Nigeria/EITI

EITI Chair: Nigeria, Others Race Ahead To Tackle Corruption In Extractives

EITI Chair Fredrik Reinfeldt

…as countries disclosed over $150bn in 2018

Efforts to tackle hidden ownership, corruption and mismanagement in the extractives advanced, as EITI countries raced ahead, with new laws, regulations and registers in Nigeria, Ghana, Kyrgyz Republic to name a few, the Chair of the global Extractive Industries Transparency Initiative Fredrik Reinfeldt, has said.

Speaking in his 2018 end of year message, Reinfeldt disclosed that over $150 billion in extractives revenues was disclosed by the EITI countries in total.

He said over half of EITI’s 51 implementing countries were assessed against the Standard, of which Colombia, Mongolia, Senegal and Timor-Leste reached the highest level of progress.

“At the national level, data disclosed by the EITI was analysed and used by civil society, governments, companies and media to challenge misconceptions, identify poor practices and encourage reforms for better governance of the sector,” Reinfeldt said.

“This multi-stakeholder, data-driven reform approach is what first attracted me to the EITI. We must remember that in an age of growing political polarisation, cross-sector partnerships that build trust and common understanding are a precious commodity,” he added.

Reinfeldt who joined the EITI in 2016, listed three trends which he believes will continue to shape the organisations work in the coming year to include, the Validation procedure which has demonstrated that data is increasingly being published online, in open data formats.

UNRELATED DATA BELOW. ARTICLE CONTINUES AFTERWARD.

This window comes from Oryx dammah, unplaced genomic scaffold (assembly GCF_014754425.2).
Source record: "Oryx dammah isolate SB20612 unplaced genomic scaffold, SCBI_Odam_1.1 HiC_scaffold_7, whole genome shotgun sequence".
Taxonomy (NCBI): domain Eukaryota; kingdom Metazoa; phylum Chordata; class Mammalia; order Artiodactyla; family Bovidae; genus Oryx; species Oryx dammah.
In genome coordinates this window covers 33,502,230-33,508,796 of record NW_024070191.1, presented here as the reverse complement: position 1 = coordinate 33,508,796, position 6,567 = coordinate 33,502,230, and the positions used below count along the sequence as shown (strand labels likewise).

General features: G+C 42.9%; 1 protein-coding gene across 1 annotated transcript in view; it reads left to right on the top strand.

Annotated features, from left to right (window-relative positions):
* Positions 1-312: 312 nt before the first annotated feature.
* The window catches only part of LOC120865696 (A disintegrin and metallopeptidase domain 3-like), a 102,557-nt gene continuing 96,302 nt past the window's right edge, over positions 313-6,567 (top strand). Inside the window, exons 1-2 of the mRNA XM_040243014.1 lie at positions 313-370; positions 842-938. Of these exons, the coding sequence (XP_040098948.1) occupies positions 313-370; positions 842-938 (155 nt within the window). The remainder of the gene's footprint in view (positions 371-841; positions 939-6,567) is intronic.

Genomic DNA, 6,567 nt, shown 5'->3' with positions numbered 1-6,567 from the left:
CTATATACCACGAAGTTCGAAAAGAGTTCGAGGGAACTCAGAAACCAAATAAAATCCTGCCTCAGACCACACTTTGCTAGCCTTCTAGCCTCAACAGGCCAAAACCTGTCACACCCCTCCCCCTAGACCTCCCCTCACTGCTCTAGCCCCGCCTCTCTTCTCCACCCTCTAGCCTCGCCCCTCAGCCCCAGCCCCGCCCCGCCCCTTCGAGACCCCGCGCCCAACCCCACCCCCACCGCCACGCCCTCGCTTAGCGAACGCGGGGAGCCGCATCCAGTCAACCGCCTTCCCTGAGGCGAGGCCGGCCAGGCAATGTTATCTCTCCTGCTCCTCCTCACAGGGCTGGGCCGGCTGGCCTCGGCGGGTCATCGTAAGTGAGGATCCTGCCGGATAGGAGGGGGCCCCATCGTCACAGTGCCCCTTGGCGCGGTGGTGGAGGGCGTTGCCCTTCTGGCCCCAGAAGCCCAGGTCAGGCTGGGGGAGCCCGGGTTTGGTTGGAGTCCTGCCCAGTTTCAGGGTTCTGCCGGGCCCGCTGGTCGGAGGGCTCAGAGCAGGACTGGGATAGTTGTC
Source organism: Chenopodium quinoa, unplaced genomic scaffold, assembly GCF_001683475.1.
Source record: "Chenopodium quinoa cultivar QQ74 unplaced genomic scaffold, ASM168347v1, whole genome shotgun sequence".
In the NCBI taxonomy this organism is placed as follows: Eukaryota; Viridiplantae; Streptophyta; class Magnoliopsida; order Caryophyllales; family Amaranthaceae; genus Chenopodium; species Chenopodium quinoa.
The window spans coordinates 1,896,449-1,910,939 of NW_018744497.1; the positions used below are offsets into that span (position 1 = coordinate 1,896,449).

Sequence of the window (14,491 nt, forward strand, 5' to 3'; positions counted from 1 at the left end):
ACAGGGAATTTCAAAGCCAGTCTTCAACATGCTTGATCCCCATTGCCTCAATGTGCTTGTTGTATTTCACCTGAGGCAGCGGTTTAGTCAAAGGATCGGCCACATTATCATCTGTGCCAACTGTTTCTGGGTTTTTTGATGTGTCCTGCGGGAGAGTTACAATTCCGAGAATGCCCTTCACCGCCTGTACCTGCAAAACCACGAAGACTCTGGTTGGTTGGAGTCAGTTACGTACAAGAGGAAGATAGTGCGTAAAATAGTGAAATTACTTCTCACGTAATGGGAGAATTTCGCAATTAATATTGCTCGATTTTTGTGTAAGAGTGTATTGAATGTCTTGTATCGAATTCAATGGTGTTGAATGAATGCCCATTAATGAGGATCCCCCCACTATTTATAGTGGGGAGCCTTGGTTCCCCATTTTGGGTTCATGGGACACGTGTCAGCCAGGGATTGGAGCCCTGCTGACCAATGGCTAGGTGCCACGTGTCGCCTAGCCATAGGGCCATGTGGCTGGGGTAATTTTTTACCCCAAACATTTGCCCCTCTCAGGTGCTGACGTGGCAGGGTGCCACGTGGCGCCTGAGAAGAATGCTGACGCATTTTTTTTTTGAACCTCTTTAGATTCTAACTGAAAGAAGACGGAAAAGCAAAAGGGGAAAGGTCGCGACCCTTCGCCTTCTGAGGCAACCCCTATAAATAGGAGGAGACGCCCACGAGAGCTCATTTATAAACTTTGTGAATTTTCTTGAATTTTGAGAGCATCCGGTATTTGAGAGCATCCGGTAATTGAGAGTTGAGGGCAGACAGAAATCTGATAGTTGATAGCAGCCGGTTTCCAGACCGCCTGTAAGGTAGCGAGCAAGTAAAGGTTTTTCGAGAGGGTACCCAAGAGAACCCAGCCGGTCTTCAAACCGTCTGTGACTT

Second is the ripple effects of the implementation of the EITI Standard, as more disclosures embed good practices.  “Notably, the EITI’s supporting companies voluntarily drafted and signed up to a set of expectations in 2018 to enhance their commitment to greater transparency. These commitments included full tax transparency, promotion of contract transparency in countries of operation, beneficial ownership disclosure, and due diligence down the procurement chain,” he said.

According to him, in the aftermath, Total became one of the first oil majors to announce that they would advocate countries for the public disclosure of their petroleum contracts and licenses, and Rio Tinto issued a transparency statement, amongst others.

He also noted that knowledge and expertise has deepened on frontier issues that are critical for the good governance of the sector such as beneficial ownership, contract transparency and project-level reporting as a major trend.

“The EITI is increasingly publishing data that can be used in conjunction with larger data sets. Powerful and sophisticated analysis is being conducted and, consequently, citizens are gaining more knowledge about who is operating in their sector, how much they are making and under what terms at the project level,” Reinfeldt said.

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